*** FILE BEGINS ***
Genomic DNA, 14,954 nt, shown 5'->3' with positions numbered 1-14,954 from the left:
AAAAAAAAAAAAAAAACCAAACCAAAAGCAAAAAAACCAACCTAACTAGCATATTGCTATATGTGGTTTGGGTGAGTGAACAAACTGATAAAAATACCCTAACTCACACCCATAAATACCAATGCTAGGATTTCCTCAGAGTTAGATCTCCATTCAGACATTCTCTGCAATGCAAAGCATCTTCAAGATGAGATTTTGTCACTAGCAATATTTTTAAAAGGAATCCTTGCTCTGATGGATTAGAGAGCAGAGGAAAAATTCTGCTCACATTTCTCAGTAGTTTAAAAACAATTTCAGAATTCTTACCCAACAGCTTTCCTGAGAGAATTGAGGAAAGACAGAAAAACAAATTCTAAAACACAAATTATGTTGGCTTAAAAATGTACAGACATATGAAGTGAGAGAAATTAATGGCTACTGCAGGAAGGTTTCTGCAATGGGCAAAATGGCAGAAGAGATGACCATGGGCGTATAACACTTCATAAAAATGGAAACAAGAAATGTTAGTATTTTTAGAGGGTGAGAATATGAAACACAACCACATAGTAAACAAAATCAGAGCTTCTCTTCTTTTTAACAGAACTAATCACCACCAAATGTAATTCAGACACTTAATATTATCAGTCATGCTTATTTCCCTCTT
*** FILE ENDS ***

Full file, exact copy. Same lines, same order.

Genomic DNA, 14,954 nt, shown 5'->3' with positions numbered 1-14,954 from the left:
AAAAAAAAAAAAAAAACCAAACCAAAAGCAAAAAAACCAACCTAACTAGCATATTGCTATATGTGGTTTGGGTGAGTGAACAAACTGATAAAAATACCCTAACTCACACCCATAAATACCAATGCTAGGATTTCCTCAGAGTTAGATCTCCATTCAGACATTCTCTGCAATGCAAAGCATCTTCAAGATGAGATTTTGTCACTAGCAATATTTTTAAAAGGAATCCTTGCTCTGATGGATTAGAGAGCAGAGGAAAAATTCTGCTCACATTTCTCAGTAGTTTAAAAACAATTTCAGAATTCTTACCCAACAGCTTTCCTGAGAGAATTGAGGAAAGACAGAAAAACAAATTCTAAAACACAAATTATGTTGGCTTAAAAATGTACAGACATATGAAGTGAGAGAAATTAATGGCTACTGCAGGAAGGTTTCTGCAATGGGCAAAATGGCAGAAGAGATGACCATGGGCGTATAACACTTCATAAAAATGGAAACAAGAAATGTTAGTATTTTTAGAGGGTGAGAATATGAAACACAACCACATAGTAAACAAAATCAGAGCTTCTCTTCTTTTTAACAGAACTAATCACCACCAAATGTAATTCAGACACTTAATATTATCAGTCATGCTTATTTCCCTCTT